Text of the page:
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      <discovery>2015-06-02</discovery>
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      <entry>2015-07-11</entry>
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    </dates>
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  </vuln>
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  <vuln vid="4db8a0f4-27e9-11e5-a4a5-002590263bf5">
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    <topic>xen-tools -- PCI MSI mask bits inadvertently exposed to guests</topic>
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    <affects>
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      <package>
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	<name>xen-tools</name>
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	<range><ge>3.3</ge><lt>4.5.0_6</lt></range>
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      </package>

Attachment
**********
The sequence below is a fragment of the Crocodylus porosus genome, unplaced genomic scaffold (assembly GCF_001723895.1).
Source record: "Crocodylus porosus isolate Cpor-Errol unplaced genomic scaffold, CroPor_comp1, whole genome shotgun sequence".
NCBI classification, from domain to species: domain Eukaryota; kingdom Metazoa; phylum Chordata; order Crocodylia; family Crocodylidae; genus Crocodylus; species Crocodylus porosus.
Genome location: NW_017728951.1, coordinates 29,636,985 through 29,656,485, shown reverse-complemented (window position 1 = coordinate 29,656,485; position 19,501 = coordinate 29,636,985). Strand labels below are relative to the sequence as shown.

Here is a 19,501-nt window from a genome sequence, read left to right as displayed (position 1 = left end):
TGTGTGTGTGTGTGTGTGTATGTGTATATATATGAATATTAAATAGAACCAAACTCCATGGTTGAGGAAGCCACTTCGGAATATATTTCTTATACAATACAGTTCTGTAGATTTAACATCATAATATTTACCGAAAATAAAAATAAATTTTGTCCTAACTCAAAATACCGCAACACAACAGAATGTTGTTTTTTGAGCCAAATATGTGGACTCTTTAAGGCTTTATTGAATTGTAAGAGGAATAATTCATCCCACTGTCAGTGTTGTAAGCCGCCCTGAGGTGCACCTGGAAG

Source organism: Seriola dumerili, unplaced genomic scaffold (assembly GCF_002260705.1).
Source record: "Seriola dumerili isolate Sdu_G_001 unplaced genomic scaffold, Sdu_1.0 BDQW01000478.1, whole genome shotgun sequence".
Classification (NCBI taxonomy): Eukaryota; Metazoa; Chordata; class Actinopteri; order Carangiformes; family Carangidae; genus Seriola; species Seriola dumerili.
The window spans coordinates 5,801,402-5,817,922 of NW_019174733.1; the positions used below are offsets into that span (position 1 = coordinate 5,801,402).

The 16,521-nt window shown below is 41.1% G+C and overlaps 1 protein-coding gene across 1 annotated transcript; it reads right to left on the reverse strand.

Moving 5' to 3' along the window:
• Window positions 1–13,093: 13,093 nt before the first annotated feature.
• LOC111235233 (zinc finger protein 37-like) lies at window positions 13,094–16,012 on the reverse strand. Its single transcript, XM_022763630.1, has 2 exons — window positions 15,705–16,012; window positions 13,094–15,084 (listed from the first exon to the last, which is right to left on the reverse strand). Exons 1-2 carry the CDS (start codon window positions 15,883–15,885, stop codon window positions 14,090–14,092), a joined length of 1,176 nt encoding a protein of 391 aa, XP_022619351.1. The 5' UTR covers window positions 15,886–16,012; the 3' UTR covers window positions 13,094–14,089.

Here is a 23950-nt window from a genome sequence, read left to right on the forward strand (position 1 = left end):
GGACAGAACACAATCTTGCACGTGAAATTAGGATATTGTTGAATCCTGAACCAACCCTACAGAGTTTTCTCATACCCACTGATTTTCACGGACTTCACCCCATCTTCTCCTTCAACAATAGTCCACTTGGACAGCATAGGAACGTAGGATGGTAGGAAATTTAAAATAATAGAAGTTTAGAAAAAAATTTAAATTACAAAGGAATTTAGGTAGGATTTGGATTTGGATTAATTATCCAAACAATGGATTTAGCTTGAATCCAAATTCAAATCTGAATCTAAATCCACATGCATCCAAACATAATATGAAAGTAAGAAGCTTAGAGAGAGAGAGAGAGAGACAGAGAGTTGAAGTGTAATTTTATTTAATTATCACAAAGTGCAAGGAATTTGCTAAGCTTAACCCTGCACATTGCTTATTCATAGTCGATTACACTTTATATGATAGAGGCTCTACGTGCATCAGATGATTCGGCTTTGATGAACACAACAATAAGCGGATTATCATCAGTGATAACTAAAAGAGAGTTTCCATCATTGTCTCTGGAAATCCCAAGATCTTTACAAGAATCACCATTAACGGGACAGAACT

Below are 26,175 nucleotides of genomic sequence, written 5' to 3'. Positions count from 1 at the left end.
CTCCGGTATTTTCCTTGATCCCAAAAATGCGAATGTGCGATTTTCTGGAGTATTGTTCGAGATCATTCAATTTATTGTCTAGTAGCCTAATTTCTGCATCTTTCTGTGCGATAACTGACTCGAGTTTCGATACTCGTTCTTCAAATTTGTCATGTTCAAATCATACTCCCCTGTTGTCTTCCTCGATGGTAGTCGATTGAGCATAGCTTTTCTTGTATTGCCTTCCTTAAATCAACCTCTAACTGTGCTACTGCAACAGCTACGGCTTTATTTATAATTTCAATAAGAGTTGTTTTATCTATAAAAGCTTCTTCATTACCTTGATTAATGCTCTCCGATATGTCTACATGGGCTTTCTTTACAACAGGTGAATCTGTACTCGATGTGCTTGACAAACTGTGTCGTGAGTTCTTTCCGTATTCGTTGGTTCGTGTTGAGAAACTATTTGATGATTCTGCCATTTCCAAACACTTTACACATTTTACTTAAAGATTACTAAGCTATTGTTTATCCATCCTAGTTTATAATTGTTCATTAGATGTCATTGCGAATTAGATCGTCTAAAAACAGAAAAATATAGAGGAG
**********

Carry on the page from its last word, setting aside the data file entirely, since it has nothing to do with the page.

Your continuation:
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    </affects>
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    <description>
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      <body xmlns="http://www.w3.org/1999/xhtml">
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	<p>The Xen Project reports:</p>
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	<blockquote cite="http://xenbits.xen.org/xsa/advisory-129.html">
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	  <p>The mask bits optionally available in the PCI MSI capability
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	    structure are used by the hypervisor to occasionally suppress
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	    interrupt delivery.  Unprivileged guests were, however, nevertheless
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	    allowed direct control of these bits.</p>
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	  <p>Interrupts may be observed by Xen at unexpected times, which may
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	    lead to a host crash and therefore a Denial of Service.</p>
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	</blockquote>
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      </body>